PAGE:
<Becoming Functional>是O'Reilly公司今年(2014)7月发布的一本薄薄的小册子,151页,介绍了函数式编程的基本概念.全书使用代码范例都是基于JVM的编程语言,比如Java,Groovy,Scala.为了能够讲解所有的知识点,作者不得不在多个语言之间做切换,其实使用Erlang,Elixir甚至是C#做范例都不会这么累(因为C#有Linq,Lazy.....).

   这本书侧重点是讲解基本概念,以及思维方式的转变.所以无论是搞哪一种函数式编程语言,都可以读一读,一开始接触Erlang的小伙伴问的最多的就是:Tail Recursion,Side Effects,Higher-Order Functions,Anonymous Functions,closures,这里恰好有一个不太复杂的讲解.






Becoming Functional

First-class functions

can either accept another function as an argument or return a function.

 Pure functions

are functions that have no side effects. Side effects are actions a function may perform that are not solely contained within the function itself.

Side Effects


allows us to write smaller, more concise algorithms and to operate by looking only at the inputs to our functions.

Tail Recursion

 Immutable variables

Immutable variables, once set, cannot be changed.

Nonstrict (Lazy) evaluation

 allow us to have variables that have not been computed yet.

Strict evaluations-assigning a variable as soon as it is defined-are what we are used to

Nonstrict means that we can have a variable that does not get assigned (computed) until the first time it is referenced.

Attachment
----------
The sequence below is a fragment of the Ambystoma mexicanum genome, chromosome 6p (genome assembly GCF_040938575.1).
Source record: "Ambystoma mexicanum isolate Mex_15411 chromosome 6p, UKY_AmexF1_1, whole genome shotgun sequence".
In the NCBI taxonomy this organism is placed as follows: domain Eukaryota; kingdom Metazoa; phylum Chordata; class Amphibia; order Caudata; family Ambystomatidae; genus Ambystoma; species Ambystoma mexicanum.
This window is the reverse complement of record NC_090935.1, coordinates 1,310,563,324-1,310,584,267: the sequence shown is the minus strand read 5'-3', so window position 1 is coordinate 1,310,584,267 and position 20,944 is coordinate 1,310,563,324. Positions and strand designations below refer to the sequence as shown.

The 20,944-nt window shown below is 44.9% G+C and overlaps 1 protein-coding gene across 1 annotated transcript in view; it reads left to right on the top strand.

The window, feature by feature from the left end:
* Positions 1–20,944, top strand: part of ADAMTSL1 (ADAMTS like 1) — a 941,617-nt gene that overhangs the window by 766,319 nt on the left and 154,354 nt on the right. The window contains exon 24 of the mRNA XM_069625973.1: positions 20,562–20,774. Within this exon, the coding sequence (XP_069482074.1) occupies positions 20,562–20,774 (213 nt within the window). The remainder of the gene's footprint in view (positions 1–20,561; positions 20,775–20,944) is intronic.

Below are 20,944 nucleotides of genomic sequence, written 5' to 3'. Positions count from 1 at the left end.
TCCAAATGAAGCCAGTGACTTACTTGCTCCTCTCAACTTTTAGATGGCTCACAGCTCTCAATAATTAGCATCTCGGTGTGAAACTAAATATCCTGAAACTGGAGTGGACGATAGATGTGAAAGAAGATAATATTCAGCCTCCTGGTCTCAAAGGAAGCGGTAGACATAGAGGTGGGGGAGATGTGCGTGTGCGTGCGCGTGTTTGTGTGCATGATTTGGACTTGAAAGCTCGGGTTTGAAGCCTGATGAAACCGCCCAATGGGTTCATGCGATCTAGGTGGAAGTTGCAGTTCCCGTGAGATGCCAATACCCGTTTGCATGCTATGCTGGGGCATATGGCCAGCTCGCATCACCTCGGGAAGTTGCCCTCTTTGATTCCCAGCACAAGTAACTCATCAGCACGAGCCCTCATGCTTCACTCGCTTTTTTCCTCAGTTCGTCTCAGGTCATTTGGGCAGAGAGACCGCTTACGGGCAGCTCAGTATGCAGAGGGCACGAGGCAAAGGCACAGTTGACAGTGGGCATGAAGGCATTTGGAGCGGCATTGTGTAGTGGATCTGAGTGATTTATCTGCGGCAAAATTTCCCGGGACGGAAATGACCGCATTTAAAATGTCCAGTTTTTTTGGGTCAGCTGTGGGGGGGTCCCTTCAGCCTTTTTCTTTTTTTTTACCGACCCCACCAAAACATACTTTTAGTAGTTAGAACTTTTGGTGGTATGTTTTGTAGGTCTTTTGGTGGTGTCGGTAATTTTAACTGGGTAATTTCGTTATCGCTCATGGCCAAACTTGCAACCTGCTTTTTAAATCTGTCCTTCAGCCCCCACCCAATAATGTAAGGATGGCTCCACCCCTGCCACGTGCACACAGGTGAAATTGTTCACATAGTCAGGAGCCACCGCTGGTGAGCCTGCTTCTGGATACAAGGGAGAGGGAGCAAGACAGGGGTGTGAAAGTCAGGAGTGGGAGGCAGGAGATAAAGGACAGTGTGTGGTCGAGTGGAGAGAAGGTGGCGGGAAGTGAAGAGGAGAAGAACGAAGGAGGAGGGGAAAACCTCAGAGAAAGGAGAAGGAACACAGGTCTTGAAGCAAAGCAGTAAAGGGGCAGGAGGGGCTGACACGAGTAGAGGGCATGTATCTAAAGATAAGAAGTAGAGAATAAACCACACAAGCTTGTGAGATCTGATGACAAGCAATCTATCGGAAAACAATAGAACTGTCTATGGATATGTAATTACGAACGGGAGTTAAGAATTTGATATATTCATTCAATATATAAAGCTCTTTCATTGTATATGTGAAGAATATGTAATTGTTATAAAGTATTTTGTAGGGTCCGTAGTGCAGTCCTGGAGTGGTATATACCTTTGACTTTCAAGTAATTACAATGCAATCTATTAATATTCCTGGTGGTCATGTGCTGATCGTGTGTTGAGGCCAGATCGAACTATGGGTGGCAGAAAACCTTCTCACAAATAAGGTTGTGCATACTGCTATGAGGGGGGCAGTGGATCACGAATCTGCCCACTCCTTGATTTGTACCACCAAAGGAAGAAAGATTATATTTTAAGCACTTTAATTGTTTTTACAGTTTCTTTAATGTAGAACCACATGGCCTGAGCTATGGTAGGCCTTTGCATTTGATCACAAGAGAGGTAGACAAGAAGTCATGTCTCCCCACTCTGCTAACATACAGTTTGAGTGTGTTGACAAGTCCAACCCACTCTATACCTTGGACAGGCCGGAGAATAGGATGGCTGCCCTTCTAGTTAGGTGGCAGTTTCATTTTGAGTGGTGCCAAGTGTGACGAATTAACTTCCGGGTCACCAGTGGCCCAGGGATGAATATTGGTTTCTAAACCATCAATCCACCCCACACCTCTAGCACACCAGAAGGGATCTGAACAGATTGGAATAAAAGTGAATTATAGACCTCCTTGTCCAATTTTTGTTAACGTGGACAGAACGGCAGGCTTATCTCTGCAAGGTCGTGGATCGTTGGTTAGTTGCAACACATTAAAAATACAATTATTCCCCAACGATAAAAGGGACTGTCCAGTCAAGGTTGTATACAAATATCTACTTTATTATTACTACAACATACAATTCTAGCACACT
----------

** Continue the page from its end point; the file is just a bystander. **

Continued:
are evaluable pieces of code that have a return value. 

Each line of code should be considered a statement, meaning there are very few side effects within the application itself.

Pattern matching

allows us to better type-check and extract elements from an object, making for simpler and more concise statements with less need for variable definitions.

extracting value

First-class functions

Anonymous Functions


Closures are much like lambdas, except they reference variables outside the scope of the function.

In the simplest explanation, the body references a variable that doesn't  exist in either the body or the parameter list.

lambda functions

Lambda functions are unnamed functions that contain a parameter list, a body, and a return.

Higher-Order Functions

A function becomes "higher order" if it accepts or returns a function.

 Pure functions

Output Depends on Input

When we don't return the result of our execution but rather mutate another external (i.e., not contained within the function scope) object, we call this a side effect.

 Pure functions are functions that have no side effects and always perform the same computation,resulting in the same output, given a set of inputs.

Really, you want to make a function pure whenever possible; it makes the function much more testable and improves understandability from a troubleshooting perspective.